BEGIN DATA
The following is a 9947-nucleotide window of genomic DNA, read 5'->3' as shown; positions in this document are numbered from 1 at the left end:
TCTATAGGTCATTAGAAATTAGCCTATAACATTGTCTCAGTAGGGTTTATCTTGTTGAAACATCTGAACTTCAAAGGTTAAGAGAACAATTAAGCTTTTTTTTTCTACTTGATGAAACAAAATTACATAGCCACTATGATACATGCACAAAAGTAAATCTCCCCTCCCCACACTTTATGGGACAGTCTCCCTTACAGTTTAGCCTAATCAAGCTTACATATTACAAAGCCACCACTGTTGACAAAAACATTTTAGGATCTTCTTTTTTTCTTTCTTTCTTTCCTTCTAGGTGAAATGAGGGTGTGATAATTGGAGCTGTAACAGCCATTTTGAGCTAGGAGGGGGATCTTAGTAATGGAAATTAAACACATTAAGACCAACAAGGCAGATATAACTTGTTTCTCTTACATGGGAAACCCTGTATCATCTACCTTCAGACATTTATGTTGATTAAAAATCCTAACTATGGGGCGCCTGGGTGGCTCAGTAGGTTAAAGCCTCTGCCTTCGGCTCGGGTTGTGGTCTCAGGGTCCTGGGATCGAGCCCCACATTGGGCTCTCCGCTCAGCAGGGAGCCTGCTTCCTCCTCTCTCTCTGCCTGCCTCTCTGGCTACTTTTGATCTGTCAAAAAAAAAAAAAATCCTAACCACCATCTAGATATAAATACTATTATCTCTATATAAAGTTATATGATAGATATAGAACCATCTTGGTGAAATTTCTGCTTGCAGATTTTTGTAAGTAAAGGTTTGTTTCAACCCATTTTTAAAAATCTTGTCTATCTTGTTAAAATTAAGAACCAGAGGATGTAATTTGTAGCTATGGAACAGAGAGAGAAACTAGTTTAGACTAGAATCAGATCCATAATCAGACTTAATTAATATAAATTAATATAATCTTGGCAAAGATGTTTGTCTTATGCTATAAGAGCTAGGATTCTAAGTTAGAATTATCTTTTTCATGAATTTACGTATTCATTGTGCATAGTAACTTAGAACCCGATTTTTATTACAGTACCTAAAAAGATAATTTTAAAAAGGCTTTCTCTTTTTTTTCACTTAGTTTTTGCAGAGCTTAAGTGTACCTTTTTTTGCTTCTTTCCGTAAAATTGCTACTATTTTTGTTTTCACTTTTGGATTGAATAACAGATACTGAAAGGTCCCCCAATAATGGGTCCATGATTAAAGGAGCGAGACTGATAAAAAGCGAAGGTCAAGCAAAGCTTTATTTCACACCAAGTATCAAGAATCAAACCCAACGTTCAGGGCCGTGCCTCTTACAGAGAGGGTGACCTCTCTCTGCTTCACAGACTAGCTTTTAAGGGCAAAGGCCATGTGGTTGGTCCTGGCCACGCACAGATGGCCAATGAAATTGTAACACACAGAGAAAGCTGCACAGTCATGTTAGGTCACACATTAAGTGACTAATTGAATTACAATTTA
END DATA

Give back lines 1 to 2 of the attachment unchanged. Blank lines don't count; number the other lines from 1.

The following is a 9947-nucleotide window of genomic DNA, read 5'->3' as shown; positions in this document are numbered from 1 at the left end:
TCTATAGGTCATTAGAAATTAGCCTATAACATTGTCTCAGTAGGGTTTATCTTGTTGAAACATCTGAACTTCAAAGGTTAAGAGAACAATTAAGCTTTTTTTTTCTACTTGATGAAACAAAATTACATAGCCACTATGATACATGCACAAAAGTAAATCTCCCCTCCCCACACTTTATGGGACAGTCTCCCTTACAGTTTAGCCTAATCAAGCTTACATATTACAAAGCCACCACTGTTGACAAAAACATTTTAGGATCTTCTTTTTTTCTTTCTTTCTTTCCTTCTAGGTGAAATGAGGGTGTGATAATTGGAGCTGTAACAGCCATTTTGAGCTAGGAGGGGGATCTTAGTAATGGAAATTAAACACATTAAGACCAACAAGGCAGATATAACTTGTTTCTCTTACATGGGAAACCCTGTATCATCTACCTTCAGACATTTATGTTGATTAAAAATCCTAACTATGGGGCGCCTGGGTGGCTCAGTAGGTTAAAGCCTCTGCCTTCGGCTCGGGTTGTGGTCTCAGGGTCCTGGGATCGAGCCCCACATTGGGCTCTCCGCTCAGCAGGGAGCCTGCTTCCTCCTCTCTCTCTGCCTGCCTCTCTGGCTACTTTTGATCTGTCAAAAAAAAAAAAAATCCTAACCACCATCTAGATATAAATACTATTATCTCTATATAAAGTTATATGATAGATATAGAACCATCTTGGTGAAATTTCTGCTTGCAGATTTTTGTAAGTAAAGGTTTGTTTCAACCCATTTTTAAAAATCTTGTCTATCTTGTTAAAATTAAGAACCAGAGGATGTAATTTGTAGCTATGGAACAGAGAGAGAAACTAGTTTAGACTAGAATCAGATCCATAATCAGACTTAATTAATATAAATTAATATAATCTTGGCAAAGATGTTTGTCTTATGCTATAAGAGCTAGGATTCTAAGTTAGAATTATCTTTTTCATGAATTTACGTATTCATTGTGCATAGTAACTTAGAACCCGATTTTTATTACAGTACCTAAAAAGATAATTTTAAAAAGGCTTTCTCTTTTTTTTCACTTAGTTTTTGCAGAGCTTAAGTGTACCTTTTTTTGCTTCTTTCCGTAAAATTGCTACTATTTTTGTTTTCACTTTTGGATTGAATAACAGATACTGAAAGGTCCCCCAATAATGGGTCCATGATTAAAGGAGCGAGACTGATAAAAAGCGAAGGTCAAGCAAAGCTTTATTTCACACCAAGTATCAAGAATCAAACCCAACGTTCAGGGCCGTGCCTCTTACAGAGAGGGTGACCTCTCTCTGCTTCACAGACTAGCTTTTAAGGGCAAAGGCCATGTGGTTGGTCCTGGCCACGCACAGATGGCCAATGAAATTGTAACACACAGAGAAAGCTGCACAGTCATGTTAGGTCACACATTAAGTGACTAATTGAATTACAATTTA